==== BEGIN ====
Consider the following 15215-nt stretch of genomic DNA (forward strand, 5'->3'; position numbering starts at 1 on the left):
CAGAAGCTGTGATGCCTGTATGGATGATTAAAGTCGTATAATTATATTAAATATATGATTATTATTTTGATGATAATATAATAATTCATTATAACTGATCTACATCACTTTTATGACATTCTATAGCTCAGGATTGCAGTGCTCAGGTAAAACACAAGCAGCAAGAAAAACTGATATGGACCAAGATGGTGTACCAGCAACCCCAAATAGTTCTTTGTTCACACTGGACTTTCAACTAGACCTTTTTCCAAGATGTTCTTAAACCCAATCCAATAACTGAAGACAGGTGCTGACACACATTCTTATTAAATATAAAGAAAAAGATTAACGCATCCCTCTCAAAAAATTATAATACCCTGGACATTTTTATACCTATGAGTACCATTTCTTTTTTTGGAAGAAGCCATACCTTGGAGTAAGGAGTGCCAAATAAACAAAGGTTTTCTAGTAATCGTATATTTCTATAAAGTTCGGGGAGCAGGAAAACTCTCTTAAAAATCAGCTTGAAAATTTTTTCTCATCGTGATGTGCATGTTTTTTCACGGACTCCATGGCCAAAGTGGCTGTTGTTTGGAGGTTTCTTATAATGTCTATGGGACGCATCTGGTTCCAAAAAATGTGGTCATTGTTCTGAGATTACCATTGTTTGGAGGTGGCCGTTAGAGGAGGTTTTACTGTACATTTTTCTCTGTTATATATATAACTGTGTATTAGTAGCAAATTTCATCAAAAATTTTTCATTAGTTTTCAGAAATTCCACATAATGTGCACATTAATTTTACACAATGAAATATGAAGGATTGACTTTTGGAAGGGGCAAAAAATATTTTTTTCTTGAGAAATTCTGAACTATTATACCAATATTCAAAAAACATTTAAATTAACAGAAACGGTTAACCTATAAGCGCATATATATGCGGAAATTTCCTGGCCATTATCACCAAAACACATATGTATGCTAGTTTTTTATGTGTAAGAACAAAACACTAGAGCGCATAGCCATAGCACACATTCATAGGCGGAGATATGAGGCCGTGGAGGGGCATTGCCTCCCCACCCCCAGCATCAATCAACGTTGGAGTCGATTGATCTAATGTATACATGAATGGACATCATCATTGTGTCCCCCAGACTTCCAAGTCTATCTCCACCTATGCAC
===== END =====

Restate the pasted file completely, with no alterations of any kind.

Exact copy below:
Consider the following 15215-nt stretch of genomic DNA (forward strand, 5'->3'; position numbering starts at 1 on the left):
CAGAAGCTGTGATGCCTGTATGGATGATTAAAGTCGTATAATTATATTAAATATATGATTATTATTTTGATGATAATATAATAATTCATTATAACTGATCTACATCACTTTTATGACATTCTATAGCTCAGGATTGCAGTGCTCAGGTAAAACACAAGCAGCAAGAAAAACTGATATGGACCAAGATGGTGTACCAGCAACCCCAAATAGTTCTTTGTTCACACTGGACTTTCAACTAGACCTTTTTCCAAGATGTTCTTAAACCCAATCCAATAACTGAAGACAGGTGCTGACACACATTCTTATTAAATATAAAGAAAAAGATTAACGCATCCCTCTCAAAAAATTATAATACCCTGGACATTTTTATACCTATGAGTACCATTTCTTTTTTTGGAAGAAGCCATACCTTGGAGTAAGGAGTGCCAAATAAACAAAGGTTTTCTAGTAATCGTATATTTCTATAAAGTTCGGGGAGCAGGAAAACTCTCTTAAAAATCAGCTTGAAAATTTTTTCTCATCGTGATGTGCATGTTTTTTCACGGACTCCATGGCCAAAGTGGCTGTTGTTTGGAGGTTTCTTATAATGTCTATGGGACGCATCTGGTTCCAAAAAATGTGGTCATTGTTCTGAGATTACCATTGTTTGGAGGTGGCCGTTAGAGGAGGTTTTACTGTACATTTTTCTCTGTTATATATATAACTGTGTATTAGTAGCAAATTTCATCAAAAATTTTTCATTAGTTTTCAGAAATTCCACATAATGTGCACATTAATTTTACACAATGAAATATGAAGGATTGACTTTTGGAAGGGGCAAAAAATATTTTTTTCTTGAGAAATTCTGAACTATTATACCAATATTCAAAAAACATTTAAATTAACAGAAACGGTTAACCTATAAGCGCATATATATGCGGAAATTTCCTGGCCATTATCACCAAAACACATATGTATGCTAGTTTTTTATGTGTAAGAACAAAACACTAGAGCGCATAGCCATAGCACACATTCATAGGCGGAGATATGAGGCCGTGGAGGGGCATTGCCTCCCCACCCCCAGCATCAATCAACGTTGGAGTCGATTGATCTAATGTATACATGAATGGACATCATCATTGTGTCCCCCAGACTTCCAAGTCTATCTCCACCTATGCAC